Taking business expense deduction for RV is evidence of commercial use in warranty dispute.
LLCs and LLPs
Single-member LLCs and sole proprietorships must consider several unique issues when choosing to incorporate — including the tax consequences of transferring, or not transferring, assets into the newly formed corporation.
When advising on a merger of LLCs, tax advisers must consider the application of state merger law, the continuity of the merged entities, and whether the merger constitutes an assets-over or assets-up transaction.
An entity that is recognized for federal tax purposes as an entity separate from its owners can be classified as one of several entity types, but the available classification options depend greatly on state law and the number of owners or members.
A limited liability company can elect to be classified as a corporation and elect S status by following the procedures discussed here.
The enactment of the Sec. 199A QBI deduction adds a new consideration to the form of entity analysis because the QBI deduction available to a business owner may vary depending on a business’s entity form. This article discusses the differences in calculating the QBI deduction for S corporations and LLCs in a variety of scenarios.
Buy/sell agreements allow LLC members to control the transfer of ownership upon the occurrence of certain triggering events, but they must be carefully structured.
A practitioner who is a true trusted business adviser should consider what the business owner wants to achieve when making this decision.
Converting a C corporation to a limited liability company can sometimes be beneficial, but the tax consequences must be planned for.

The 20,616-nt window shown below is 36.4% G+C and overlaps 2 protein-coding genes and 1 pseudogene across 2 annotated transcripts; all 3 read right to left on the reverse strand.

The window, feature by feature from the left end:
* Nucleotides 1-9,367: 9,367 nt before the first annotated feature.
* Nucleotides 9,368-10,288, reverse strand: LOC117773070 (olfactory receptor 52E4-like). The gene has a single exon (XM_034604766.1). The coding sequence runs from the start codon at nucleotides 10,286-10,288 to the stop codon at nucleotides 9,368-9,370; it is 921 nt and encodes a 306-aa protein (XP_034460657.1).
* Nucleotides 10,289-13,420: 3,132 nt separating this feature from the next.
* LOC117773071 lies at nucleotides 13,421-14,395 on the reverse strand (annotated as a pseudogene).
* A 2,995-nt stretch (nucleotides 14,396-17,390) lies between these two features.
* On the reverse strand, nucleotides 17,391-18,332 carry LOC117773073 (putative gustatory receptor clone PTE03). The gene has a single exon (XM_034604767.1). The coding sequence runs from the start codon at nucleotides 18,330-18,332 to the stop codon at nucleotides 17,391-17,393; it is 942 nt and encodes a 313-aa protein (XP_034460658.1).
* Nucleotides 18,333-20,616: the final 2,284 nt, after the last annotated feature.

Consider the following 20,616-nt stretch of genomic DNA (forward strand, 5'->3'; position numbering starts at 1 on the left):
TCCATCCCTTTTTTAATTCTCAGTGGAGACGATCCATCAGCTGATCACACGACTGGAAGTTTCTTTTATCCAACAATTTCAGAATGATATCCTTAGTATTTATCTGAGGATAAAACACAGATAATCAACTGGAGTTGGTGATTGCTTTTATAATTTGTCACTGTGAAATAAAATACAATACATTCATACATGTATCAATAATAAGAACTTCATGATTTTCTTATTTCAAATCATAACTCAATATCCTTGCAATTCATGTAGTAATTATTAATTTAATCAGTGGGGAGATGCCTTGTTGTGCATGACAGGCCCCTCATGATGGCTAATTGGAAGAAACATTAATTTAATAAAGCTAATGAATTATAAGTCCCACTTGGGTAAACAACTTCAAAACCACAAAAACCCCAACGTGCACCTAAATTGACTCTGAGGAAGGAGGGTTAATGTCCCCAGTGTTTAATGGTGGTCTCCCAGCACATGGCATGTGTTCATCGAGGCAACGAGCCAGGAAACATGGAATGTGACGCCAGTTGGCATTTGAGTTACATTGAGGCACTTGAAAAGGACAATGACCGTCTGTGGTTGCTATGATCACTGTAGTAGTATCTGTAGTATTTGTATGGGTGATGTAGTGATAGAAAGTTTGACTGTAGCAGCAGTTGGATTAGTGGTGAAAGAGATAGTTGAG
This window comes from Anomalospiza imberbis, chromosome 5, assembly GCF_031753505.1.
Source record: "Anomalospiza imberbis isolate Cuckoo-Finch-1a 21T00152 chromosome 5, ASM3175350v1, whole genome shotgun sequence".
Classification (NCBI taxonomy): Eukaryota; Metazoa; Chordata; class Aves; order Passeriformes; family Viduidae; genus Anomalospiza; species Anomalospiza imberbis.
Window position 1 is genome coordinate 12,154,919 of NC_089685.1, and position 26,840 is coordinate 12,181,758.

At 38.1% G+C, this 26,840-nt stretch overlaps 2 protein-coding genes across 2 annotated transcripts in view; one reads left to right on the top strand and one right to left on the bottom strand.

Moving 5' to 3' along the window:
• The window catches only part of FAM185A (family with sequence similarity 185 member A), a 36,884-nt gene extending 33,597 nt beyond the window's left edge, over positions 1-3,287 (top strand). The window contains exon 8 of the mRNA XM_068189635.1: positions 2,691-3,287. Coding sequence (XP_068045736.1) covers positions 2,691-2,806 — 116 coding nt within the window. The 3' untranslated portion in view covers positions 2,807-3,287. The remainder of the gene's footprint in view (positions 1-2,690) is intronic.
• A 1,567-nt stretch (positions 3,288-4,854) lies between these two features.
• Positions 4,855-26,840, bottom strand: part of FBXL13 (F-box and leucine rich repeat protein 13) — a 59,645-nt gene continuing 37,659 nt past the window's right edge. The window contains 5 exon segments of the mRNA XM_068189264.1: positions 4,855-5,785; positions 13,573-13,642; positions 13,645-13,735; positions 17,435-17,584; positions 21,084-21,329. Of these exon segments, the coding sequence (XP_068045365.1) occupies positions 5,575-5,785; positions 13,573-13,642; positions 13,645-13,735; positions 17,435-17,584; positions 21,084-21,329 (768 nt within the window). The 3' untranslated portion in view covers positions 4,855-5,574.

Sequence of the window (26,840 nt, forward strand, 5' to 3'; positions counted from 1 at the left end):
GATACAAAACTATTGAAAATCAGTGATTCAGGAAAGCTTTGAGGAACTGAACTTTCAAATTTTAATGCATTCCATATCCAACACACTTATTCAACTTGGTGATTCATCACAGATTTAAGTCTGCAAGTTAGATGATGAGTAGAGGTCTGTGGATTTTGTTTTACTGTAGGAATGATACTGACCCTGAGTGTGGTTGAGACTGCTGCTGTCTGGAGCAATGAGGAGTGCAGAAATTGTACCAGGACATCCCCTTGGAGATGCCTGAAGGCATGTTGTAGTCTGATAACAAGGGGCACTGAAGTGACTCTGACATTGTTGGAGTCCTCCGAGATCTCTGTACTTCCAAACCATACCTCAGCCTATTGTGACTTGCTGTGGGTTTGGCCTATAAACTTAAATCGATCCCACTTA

A timely election allows a married couple in business together to avoid the partnership filing rules.
Depending on how a taxpayer’s ownership is structured, the sale of a partnership interest can have a Sec. 280G impact on partners or members that are C corporations.
A loan from an LLC member to the LLC must be structured carefully to ensure it is respected as bona fide debt.
Lender Management contended that its activities met the test for an active trade or business under guidelines.
Regulations remove basis benefit for an LLC member when circumstances indicate a plan to circumvent or avoid debt payment obligation.
Procedures for concluding the affairs of the LLC should be included in the operating agreement.
A preparer’s improper change of status of income from active to passive is costly for taxpayers.
A responsible person may be subject to the TFRP if it can be shown he or she willfully failed to pay the trust fund taxes due.
Rules regarding gain or loss on liquidation are a major reason for formation as an LLC rather than as a corporation.
Practitioners should be familiar with the cancellation-of-debt rules to ensure that modifications of an LLC's debts are not significant enough to cause the members to recognize income.
This item explores some common issues encountered by foreign taxpayers adopting transparent U.S. LLCs to invest or operate in the United States.